National Photography Month Launches in UK

June 1, 2012 | Zoltan Arva-Toth | Events | 0 Comments |
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The UK’s first ever National Photography Month (NPM) – a nationwide initiative that celebrates the importance of photography in our daily lives - has just been launched. “The campaign, based around the theme ‘Capture and Keep’, will provide a range of workshops, tools and ideas that will help the nation create and safeguard better pictures that people are proud to share with future generations,” the organisers say. Furthermore, in celebration of the launch of NPM and to coincide with the Diamond Jubilee, Photo & Digital Specialists Snappy Snaps will invite the public to take a ‘Snap with the Queen-’ The Snappy Snaps photo advisors will hit the streets of London at 30 of the most photographed sights in and around the capital, where they will be on hand to give photography tips and take photos of the public with a range of props including a life-size cardboard cut-out of the Queen, creating fun and memorable photographs. The team will be handing out branded ‘Snap’ cards featuring a QR code link to a uploaded these pictures to Snappy Snaps social media and give participants a chance to win prizes incorporating their photos.

National Photography Month Press Release

LAUNCHED TODAY: UK’s First Ever National Photography Month goes Live with Nationwide Events and Special Offers

  * Ex Spandau Ballet singer and keen photographer Tony Hadley fronts new campaign urging everyone to care for their photographs and take more pictures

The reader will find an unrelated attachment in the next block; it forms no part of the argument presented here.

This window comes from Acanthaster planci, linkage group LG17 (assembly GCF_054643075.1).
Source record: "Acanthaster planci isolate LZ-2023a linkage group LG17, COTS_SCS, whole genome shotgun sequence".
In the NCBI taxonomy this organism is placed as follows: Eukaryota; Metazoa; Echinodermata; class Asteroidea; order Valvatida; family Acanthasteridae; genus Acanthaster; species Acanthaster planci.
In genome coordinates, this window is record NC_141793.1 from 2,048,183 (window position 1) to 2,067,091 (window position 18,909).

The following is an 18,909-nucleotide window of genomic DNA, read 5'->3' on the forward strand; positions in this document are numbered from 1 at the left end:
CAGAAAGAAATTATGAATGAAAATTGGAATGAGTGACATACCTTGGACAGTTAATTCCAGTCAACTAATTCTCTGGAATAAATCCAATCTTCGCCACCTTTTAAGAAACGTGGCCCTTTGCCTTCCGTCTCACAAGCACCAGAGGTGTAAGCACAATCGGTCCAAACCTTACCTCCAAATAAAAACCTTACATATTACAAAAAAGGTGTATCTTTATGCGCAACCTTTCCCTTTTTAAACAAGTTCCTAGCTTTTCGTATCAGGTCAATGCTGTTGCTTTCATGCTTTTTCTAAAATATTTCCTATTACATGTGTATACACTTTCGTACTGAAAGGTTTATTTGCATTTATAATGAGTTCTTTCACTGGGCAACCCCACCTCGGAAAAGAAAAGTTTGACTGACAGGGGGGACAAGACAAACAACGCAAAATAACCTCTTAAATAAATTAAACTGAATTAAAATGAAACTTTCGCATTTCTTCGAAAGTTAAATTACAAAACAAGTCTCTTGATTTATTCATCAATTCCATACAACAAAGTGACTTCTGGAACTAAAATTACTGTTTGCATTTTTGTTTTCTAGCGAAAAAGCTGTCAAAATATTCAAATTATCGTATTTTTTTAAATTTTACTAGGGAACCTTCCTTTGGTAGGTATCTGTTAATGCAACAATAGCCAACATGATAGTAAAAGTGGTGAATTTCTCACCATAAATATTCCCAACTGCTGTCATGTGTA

* New research shows our treasured photographs are at risk and the traditional family album is in decline; 77% of people now don’t make albums because they think it would be too time consuming

  * 16 – 24 year olds are the worst when it comes to losing special memories; 70% have lost treasured pictures due to their reliance on modern digital technology

  * Nationwide FREE events – including ‘Snap with the Queen’, teams of ‘special photography agents’ and a life sized cut out of the Queen appearing at landmarks around London to help people with photography

The UK’s first ever National Photography Month (NPM) – a nationwide initiative that celebrates the importance of photography in our daily lives - launches today, and will run for the rest of the month.

The campaign, based around the theme ‘Capture and Keep’, will provide a range of workshops, tools and ideas that will help the nation create and safeguard better pictures that people are proud to share with future generations.